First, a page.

I tried to start the Jeep and all I got was spitting and spuddering and a few backfires through both the carb AND exhaust.  After some troubleshooting, I decided it was a timing problem,  so I loosened the distributor and adjusted it a little.  It fired right off,  but died just as quickly. I adjusted the distributor and tried again a same thing.  Tried again and again. I think it is flooded real good and not wanting to run at all now.  I’ll try again Saturday – I got off of work this morning and I’m TIRED!  At least I found a problem and fixed it, whether that was the main problem or not.

A little work on lights

I received a care package from Saturn Surplus last week that included a 3 bulb left rear light repair kit and an M35 front wiring harness (which will hopefully be converted to an M38a1 harness soon).

So today (my first day off) I started by removing the left rear light. Once I got it in the shop I soaked it down with PB Blaster and put some heat to it. The screws wouldn’t budge and I ended up messing both of the heads up. PLUS, there was NO WAY I would’ve been able to get the 3 smaller screws in the bottom out! I ended up just trashing that light.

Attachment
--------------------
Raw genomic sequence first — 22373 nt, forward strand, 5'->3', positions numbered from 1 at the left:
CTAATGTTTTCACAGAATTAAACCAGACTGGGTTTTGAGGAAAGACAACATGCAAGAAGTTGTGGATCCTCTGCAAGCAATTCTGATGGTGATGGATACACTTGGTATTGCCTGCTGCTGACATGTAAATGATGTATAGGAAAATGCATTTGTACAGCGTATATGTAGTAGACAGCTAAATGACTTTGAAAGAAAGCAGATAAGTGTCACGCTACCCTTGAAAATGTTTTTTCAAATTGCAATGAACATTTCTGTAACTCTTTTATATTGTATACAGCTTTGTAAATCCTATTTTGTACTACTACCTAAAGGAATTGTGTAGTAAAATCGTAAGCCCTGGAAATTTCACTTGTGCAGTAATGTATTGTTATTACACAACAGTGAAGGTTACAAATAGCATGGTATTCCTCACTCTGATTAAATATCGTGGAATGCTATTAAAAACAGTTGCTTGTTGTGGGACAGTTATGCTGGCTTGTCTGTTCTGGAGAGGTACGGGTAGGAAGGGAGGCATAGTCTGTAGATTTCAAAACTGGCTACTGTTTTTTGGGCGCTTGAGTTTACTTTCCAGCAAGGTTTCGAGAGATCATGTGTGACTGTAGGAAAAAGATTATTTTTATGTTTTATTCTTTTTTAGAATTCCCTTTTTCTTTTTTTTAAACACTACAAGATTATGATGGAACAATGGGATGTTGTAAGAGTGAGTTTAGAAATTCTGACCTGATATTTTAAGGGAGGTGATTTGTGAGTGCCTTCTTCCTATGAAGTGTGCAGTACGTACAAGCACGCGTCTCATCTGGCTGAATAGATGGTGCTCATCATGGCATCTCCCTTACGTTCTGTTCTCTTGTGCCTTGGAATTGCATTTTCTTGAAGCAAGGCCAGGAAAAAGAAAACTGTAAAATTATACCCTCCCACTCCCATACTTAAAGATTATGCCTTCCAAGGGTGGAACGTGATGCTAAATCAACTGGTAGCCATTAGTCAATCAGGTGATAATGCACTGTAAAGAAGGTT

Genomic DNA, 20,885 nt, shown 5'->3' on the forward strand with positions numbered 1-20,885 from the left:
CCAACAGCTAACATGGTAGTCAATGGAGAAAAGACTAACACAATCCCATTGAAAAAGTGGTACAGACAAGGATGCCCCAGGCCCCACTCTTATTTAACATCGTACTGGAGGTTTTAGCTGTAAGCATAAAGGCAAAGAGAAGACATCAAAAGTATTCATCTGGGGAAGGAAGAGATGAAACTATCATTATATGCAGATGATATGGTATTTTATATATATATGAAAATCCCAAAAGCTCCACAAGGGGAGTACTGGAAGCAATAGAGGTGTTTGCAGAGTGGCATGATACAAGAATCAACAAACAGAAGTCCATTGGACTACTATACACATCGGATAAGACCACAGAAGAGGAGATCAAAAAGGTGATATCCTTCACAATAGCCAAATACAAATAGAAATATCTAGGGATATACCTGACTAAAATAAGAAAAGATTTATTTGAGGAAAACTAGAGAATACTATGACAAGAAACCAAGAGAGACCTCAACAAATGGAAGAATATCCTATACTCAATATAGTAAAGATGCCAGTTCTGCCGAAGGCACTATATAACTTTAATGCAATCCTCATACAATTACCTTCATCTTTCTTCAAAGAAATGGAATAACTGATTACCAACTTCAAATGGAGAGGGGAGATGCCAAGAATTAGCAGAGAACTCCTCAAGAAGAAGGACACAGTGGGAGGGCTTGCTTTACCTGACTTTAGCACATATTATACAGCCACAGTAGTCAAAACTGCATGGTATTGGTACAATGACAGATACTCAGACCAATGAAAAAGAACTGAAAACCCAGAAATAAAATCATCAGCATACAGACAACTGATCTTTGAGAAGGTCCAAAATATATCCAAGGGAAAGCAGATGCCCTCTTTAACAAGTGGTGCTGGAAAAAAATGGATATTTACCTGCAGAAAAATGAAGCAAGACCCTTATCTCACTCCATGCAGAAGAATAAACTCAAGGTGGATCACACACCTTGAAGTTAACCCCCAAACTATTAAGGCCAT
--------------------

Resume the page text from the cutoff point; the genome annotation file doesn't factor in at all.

So then I pulled my spare one out of the parts bin and went ahead and installed it on the Jeep. No work needed – it looked brand new inside!

I decided to go ahead and install another left tail light on the right side so that I would have 2 brake lights and (hopefully, when I get the M35 wiring harness installed) turn signals. Funny thing is – I had 4 wires on the right side! I am going to have to do some investigating to figure out what they are all for.

So anyway, I pulled the right tail light off and took it into the shop. All 5 screws came right out – the inside of this one looked good too. The guts came out in 1 piece.